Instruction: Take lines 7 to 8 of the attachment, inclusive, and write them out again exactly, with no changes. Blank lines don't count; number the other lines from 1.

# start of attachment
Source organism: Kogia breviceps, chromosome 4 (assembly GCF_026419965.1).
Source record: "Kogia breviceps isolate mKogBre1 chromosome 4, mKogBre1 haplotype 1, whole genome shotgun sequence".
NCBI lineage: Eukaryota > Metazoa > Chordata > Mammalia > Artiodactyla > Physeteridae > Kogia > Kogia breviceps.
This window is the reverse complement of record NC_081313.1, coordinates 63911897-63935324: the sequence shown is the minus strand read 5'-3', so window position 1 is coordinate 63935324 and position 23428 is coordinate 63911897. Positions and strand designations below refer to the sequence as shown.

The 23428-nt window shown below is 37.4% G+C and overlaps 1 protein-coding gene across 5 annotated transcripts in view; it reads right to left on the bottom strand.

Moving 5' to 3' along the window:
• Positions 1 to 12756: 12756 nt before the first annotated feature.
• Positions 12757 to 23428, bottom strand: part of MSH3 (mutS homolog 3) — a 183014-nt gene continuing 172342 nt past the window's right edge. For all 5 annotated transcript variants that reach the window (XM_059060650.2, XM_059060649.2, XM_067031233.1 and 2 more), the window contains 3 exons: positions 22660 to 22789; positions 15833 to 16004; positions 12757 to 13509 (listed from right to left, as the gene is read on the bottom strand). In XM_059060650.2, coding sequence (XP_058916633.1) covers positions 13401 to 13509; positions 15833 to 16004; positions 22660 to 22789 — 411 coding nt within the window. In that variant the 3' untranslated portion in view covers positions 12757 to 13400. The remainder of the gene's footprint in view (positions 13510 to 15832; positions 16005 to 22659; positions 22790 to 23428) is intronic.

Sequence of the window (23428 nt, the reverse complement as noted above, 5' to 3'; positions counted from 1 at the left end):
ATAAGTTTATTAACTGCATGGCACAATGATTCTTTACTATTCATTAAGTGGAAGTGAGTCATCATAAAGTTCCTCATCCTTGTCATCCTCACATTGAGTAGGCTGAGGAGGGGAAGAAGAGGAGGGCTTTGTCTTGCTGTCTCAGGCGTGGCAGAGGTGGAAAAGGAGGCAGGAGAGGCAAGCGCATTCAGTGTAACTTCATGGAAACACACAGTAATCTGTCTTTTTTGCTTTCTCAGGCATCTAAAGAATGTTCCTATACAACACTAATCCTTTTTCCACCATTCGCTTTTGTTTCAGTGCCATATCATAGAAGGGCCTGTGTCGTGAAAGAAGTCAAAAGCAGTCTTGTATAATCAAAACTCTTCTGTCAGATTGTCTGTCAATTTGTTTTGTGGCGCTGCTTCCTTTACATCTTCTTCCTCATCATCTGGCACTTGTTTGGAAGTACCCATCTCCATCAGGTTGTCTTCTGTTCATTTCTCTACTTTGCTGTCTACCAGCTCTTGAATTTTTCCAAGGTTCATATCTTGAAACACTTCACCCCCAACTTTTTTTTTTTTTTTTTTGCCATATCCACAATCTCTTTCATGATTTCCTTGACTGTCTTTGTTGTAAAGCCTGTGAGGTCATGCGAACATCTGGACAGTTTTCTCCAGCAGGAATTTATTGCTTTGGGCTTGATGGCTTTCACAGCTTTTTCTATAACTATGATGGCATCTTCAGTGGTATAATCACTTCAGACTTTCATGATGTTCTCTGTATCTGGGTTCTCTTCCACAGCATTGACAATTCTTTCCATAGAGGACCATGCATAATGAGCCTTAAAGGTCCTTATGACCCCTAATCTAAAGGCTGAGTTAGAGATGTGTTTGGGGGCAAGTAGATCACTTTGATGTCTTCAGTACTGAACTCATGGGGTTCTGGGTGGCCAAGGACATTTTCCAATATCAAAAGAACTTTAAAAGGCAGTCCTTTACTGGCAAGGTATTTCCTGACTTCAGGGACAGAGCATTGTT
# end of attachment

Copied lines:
• Positions 1 to 12756: 12756 nt before the first annotated feature.
• Positions 12757 to 23428, bottom strand: part of MSH3 (mutS homolog 3) — a 183014-nt gene continuing 172342 nt past the window's right edge. For all 5 annotated transcript variants that reach the window (XM_059060650.2, XM_059060649.2, XM_067031233.1 and 2 more), the window contains 3 exons: positions 22660 to 22789; positions 15833 to 16004; positions 12757 to 13509 (listed from right to left, as the gene is read on the bottom strand). In XM_059060650.2, coding sequence (XP_058916633.1) covers positions 13401 to 13509; positions 15833 to 16004; positions 22660 to 22789 — 411 coding nt within the window. In that variant the 3' untranslated portion in view covers positions 12757 to 13400. The remainder of the gene's footprint in view (positions 13510 to 15832; positions 16005 to 22659; positions 22790 to 23428) is intronic.